Lesson 1

Exponent Review

Let’s review exponents.

1.1: Which One Doesn’t Belong: Twos

Which expression does not belong? Be prepared to share your reasoning.




\(2^2\boldcdot 2^1\)


1.2: Return of the Genie

Mai and Andre found an old, brass bottle that contained a magical genie. They freed the genie, and it offered them each a magical $1 coin as thanks.

  • The magic coin turned into 2 coins on the first day.
  • The 2 coins turned into 4 coins on the second day.
  • The 4 coins turned into 8 coins, on the third day.

This doubling pattern continued for 28 days.

Click on the arrow to see the coins start to magically multiply.


Mai was trying to calculate how many coins she would have and remembered that instead of writing \(1 \boldcdot 2 \boldcdot 2 \boldcdot 2 \boldcdot 2 \boldcdot 2 \boldcdot 2\) for the number of coins on the 6th day, she could write \(2^6\).

  1. The number of coins Mai had on the 28th day is very, very large. Write an expression to represent this number without computing its value.
  2. Andre’s coins lost their magic on the 25th day, so Mai has a lot more coins than he does. How many times more coins does Mai have than Andre?

1.3: Broken Coin

After a while, Jada picks up a coin that seems different than the others. She notices that the next day, only half of the coin is left!

  • On the second day, only \(\frac{1}{4}\) of the coin is left.
  • On the third day, \(\frac{1}{8}\) of the coin remains.
  1. What fraction of the coin remains after 6 days?
  2. What fraction of the coin remains after 28 days? Write an expression to describe this without computing its value.
  3. Does the coin disappear completely? If so, after how many days?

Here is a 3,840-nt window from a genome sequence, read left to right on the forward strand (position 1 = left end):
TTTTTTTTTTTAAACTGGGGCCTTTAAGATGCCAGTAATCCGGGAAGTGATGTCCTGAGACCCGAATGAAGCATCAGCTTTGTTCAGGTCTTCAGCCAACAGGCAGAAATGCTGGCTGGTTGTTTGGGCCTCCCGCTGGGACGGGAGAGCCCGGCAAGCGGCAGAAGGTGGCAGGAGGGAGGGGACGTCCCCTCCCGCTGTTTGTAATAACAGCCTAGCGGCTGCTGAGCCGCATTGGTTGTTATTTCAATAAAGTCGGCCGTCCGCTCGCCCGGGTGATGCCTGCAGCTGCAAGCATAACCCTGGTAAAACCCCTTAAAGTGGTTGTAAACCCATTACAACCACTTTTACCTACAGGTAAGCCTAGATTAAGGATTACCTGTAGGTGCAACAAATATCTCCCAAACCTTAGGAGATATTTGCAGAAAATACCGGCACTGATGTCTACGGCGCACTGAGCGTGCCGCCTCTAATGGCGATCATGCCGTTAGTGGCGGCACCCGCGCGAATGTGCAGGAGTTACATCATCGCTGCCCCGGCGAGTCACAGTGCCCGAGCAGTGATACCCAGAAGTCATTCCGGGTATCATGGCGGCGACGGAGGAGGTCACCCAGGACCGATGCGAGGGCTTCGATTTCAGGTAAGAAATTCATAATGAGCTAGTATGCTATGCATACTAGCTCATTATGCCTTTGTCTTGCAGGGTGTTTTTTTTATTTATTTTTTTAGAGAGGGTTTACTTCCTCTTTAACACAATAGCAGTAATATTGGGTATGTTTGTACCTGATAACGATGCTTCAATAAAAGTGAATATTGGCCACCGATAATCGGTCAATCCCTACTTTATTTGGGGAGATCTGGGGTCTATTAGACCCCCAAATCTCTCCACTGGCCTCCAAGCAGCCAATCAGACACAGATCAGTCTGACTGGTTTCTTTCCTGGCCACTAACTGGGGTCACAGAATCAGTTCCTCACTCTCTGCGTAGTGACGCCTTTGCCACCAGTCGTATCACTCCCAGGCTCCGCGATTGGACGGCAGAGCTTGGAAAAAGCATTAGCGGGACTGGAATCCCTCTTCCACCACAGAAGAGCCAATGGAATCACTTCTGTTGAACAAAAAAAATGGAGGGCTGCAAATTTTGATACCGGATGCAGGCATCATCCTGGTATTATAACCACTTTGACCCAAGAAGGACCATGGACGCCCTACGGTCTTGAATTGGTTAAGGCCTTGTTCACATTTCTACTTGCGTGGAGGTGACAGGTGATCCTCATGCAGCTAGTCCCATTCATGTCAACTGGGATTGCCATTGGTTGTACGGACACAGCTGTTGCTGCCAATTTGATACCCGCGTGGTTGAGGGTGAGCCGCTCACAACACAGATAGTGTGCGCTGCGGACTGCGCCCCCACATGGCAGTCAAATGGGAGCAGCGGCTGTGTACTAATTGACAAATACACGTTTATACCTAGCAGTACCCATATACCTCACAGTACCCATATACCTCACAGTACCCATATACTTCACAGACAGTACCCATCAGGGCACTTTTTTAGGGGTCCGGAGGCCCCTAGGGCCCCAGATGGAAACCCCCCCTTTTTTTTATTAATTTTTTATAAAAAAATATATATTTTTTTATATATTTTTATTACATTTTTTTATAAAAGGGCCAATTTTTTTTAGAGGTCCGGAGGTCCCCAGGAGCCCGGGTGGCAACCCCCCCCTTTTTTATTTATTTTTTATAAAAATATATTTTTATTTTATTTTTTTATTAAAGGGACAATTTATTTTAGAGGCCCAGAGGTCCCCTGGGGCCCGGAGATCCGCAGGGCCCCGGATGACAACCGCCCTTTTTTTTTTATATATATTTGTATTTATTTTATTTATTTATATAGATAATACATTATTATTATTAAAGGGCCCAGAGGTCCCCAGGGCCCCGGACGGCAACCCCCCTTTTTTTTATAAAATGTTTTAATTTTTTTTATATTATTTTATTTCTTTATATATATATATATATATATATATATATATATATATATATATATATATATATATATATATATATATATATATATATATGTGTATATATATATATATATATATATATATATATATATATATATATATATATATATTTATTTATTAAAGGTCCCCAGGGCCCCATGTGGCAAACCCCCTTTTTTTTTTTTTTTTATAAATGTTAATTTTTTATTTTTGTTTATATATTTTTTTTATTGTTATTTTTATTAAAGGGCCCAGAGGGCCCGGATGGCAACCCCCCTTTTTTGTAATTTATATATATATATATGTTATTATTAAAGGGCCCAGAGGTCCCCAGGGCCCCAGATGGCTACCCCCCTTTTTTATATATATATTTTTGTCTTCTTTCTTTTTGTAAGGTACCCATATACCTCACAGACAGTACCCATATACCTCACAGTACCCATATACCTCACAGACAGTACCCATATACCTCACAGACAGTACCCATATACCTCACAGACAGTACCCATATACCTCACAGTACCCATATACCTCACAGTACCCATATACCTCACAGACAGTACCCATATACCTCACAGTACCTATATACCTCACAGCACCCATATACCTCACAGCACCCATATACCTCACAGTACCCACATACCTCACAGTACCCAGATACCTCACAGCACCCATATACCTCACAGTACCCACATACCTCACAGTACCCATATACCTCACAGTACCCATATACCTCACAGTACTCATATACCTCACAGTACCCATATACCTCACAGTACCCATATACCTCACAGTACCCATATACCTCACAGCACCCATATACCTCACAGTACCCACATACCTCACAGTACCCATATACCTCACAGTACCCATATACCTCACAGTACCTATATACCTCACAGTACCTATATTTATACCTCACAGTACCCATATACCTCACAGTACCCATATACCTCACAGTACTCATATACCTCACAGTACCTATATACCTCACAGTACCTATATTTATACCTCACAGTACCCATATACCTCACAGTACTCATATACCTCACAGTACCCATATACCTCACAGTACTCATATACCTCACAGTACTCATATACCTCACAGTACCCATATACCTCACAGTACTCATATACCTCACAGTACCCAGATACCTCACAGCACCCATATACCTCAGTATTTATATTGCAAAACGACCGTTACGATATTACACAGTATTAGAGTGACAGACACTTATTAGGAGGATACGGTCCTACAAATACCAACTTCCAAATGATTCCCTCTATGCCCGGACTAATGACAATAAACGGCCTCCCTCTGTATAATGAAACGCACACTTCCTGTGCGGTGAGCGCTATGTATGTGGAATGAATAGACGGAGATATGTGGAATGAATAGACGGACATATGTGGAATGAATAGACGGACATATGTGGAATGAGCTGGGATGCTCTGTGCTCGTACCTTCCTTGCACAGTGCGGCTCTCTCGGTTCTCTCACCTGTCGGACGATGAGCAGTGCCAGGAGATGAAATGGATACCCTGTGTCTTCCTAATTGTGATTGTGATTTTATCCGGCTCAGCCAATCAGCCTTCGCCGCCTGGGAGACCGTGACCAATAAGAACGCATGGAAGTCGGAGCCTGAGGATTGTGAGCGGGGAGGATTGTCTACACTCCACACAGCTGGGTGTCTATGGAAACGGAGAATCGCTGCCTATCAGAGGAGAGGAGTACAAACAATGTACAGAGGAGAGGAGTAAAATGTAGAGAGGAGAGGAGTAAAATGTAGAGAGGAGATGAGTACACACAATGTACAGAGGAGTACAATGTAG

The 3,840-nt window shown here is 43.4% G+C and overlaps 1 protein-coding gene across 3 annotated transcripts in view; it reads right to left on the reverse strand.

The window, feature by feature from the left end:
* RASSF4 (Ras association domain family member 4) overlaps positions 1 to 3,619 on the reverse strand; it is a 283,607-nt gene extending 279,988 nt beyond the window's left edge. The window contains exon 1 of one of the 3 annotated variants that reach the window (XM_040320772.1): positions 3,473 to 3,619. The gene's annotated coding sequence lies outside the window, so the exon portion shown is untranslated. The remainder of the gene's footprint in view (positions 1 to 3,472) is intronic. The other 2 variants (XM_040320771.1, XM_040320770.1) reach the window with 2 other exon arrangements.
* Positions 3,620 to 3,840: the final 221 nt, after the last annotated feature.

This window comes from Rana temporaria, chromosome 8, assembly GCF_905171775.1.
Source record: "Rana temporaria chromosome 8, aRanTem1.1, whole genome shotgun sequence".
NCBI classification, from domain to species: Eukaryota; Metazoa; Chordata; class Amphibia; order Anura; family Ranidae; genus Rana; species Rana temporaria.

Watch the magical coin changing for ten days with this applet.

Every animal has two parents. Each of its parents also has two parents.

  1. Draw a family tree showing an animal, its parents, its grandparents, and its great-grandparents.
  2. We say that the animal’s eight great-grandparents are “three generations back” from the animal. At which generation back would an animal have 262,144 ancestors?


Exponents make it easy to show repeated multiplication. For example, \(\displaystyle 2^6 = 2 \boldcdot 2 \boldcdot 2 \boldcdot 2 \boldcdot 2 \boldcdot 2.\) One advantage to writing \(2^6\) is that we can see right away that this is 2 to the sixth power. When this is written out using multiplication, \(2 \boldcdot 2 \boldcdot 2 \boldcdot 2 \boldcdot 2 \boldcdot 2\), we need to count the number of factors. Imagine writing out \(2^{100}\) using multiplication!

Let’s say you start out with one grain of rice and that each day the number of grains of rice you have doubles. So on day one, you have 2 grains, on day two, you have 4 grains, and so on. When we write \(2^{25}\), we can see from the expression that the rice has doubled 25 times. So this notation is not only convenient, but it also helps us see structure: in this case, we can see right away that it is on the 25th day that the number of grains of rice has doubled! That’s a lot of rice (more than a cubic meter)!

Glossary Entries

  • exponent

    In expressions like \(5^3\) and \(8^2\), the 3 and the 2 are called exponents. They tell you how many factors to multiply. For example, \(5^3\) = \(5 \boldcdot 5 \boldcdot 5\), and \(8^2 = 8 \boldcdot 8\).